Old Jun 18, 10, 3:16 am
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Canarsie
Moderator: Hilton Honors forums
 
Join Date: Dec 2002
Location: Marietta, Georgia, United States
Posts: 24,632
Arrow Venues

All venues of the event last year will be repeated this year, plus a few additional venues which we are not yet prepared to reveal and some surprises we are in the process of concocting.

Each venue will have a limit of 100 FlyerTalk members, not including any volunteers or special guests, although we are currently working with the different departments of Delta Air Lines on increasing the limit while still keeping their respective venue manageable. This means that, with 145 FlyerTalk members announcing their intent to attend the event this year and not everyone attending every venue, there is a good chance that each person will be able to attend the venues of their choice. For some venues, the group of 100 FlyerTalk members will be split into smaller groups to attend at different times and perhaps even on different days to maintain the intimate experience of the venues as experienced last year.

Dates and times of the venues are still yet to be determined and will be announced soon, but the confirmed venues as of now are:

Thursday, October 21, 2010
  • Executive Question and Answer Session Jeff Robertson Vice President of Loyalty Programs
  • Delta Heritage Museum Greg Romanoski Development Manager
    The Delta Heritage Museum is housed on the Delta Air Lines world headquarters campus in historic hangers 1 and 2. We will visit the Museum for approximately two hours, starting with a tour of The Spirit of Delta Boeing 767 jet exhibit.
    • The History of The Spirit of Delta, Hangar Two — This exhibit tells the story of why The Spirit of Delta was such a special aircraft to Delta Air Lines. It also highlights why the Boeing 767 was an important milestone in Delta’s fleet. Photographs, memorabilia, airplane models, and aircraft parts are on view.
    • Red Tail Flying: Voices and Images of Northwest Airlines, Hangar Two — Northwest Airlines began with mail service in 1926 and grew to become an important part of the history of aviation. This exhibit shares 82 years of Northwest Airlines’ pioneering history using employee and customer stories, photographs, advertising, objects, and videos. Visitors will see the development of Northwest Airlines’ famous red tail livery, learn about Northwest Airlines industry firsts, and hear stories from long-term Northwest Airlines Chief Executive Officer Don Nyrop.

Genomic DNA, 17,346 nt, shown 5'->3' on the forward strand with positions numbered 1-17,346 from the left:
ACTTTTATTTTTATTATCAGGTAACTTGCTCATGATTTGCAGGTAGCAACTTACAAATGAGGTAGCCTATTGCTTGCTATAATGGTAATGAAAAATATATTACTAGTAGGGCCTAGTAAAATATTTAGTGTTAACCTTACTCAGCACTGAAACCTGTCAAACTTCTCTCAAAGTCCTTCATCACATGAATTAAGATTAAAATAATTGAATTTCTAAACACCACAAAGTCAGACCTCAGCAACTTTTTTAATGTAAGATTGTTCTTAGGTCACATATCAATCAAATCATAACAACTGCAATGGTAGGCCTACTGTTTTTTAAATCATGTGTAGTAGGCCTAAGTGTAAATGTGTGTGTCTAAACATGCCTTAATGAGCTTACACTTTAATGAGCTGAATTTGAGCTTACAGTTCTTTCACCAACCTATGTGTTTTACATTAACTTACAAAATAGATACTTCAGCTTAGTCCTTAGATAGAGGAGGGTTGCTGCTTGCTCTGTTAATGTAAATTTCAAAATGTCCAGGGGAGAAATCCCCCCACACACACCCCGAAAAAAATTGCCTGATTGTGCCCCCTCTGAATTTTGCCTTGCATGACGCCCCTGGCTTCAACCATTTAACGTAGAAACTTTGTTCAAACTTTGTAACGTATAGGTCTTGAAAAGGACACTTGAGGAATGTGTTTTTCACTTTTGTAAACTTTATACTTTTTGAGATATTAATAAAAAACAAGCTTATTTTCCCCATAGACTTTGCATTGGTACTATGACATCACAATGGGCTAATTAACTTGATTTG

• A new exhibit focused on Delta’s history from crop dusting to jets (1920s-1950s) is now open. This permanent exhibit opened on June 17, 2009 in celebration of Delta’s 80th anniversary of passenger service.
    • Ship 41” — The first DC-3 to carry Delta passengers was immaculately and painstakingly restored from 1993 through 1999 by volunteers and a core mechanic team, some of whom you will meet and hear about the restoration first-hand. You will have the opportunity to board this aircraft and actually sit down inside of it! Winner in 2001 of the first National Trust for Historic Preservation award presented to an aircraft.
    • 1931 Travel Air — Symbolizing the first passenger aircraft of Delta Air Lines.
    • 1936 Stinson Reliant SE — Nicknamed the “Gull Wing,” this unique aircraft served as an instrument trainer for Northeast Airlines pilots in 1941-1942.
    • Archives — Professionally managed archives of artifacts related to Delta Air Lines and its ancestor airlines. The Archives maintains over 200,000 images, 1,000 films, and one of the world's largest airline uniform collections in a museum.
    • Aviation reference library.
    • Replica of the first Delta station in Monroe, Louisiana.
    • An 800-square-foot museum shop, housed in a redesigned section of the hull of the first Lockheed L-1011 ever built — and yes, you can sit in the cockpit and take photographs!
    • As a nonprofit 501(c)(3) organization, the Delta Air Transport Heritage Museum depends on generosity and support. Donations to the Museum go toward preserving and presenting the history and heritage of Delta Air Lines. Please consider making the Delta Heritage Museum a part of your charitable contributions so that they can continue current programs and plan for the future.

Friday, October 22, 2010 Operations Day
  • Operations Control Center Gary Edwards Director of Flight Control
    The Delta Operations Control Center, or OCC, is the “heart” of the day-to-day operations at Delta Air Lines. In preparation of the integration of Northwest Airlines with Delta Air Lines, this facility was completely gutted and re-built from the floor up in April of 2009 to accommodate the significant increase in the staff and the number of daily operations that became part of the new Delta Air Lines. We will assemble in the briefing room at the OCC which has large picture windows to see the atmosphere that resembles “mission control.” The overview of the OCC includes but is not limited to:
    • Equipment control
    • Flight control
    • Maintenance control
    • Meteorology
    • Radio
    • Security command center
    • System reroute
  • Technical Operations Center
    The Delta Air Lines Technical Operations Center, also known as the TOC or Delta Tech Ops, as it is often called, located at Atlanta Hartsfield-Jackson International Airport, is among the largest and most modern aircraft restoration facilities in the world. With greater than 63 acres of hangar, shop and office space, this huge operation is dedicated to its main goal — maintaining the fleet of Delta Air Lines aircraft in top condition. Tech Ops performs maintenance for Delta-owned engines and components; and aircraft hangar visits including the painting of aircraft. You will get see aircraft in the bays for routine maintenance checks. You may even get to see the interiors of some aircraft getting a facelift.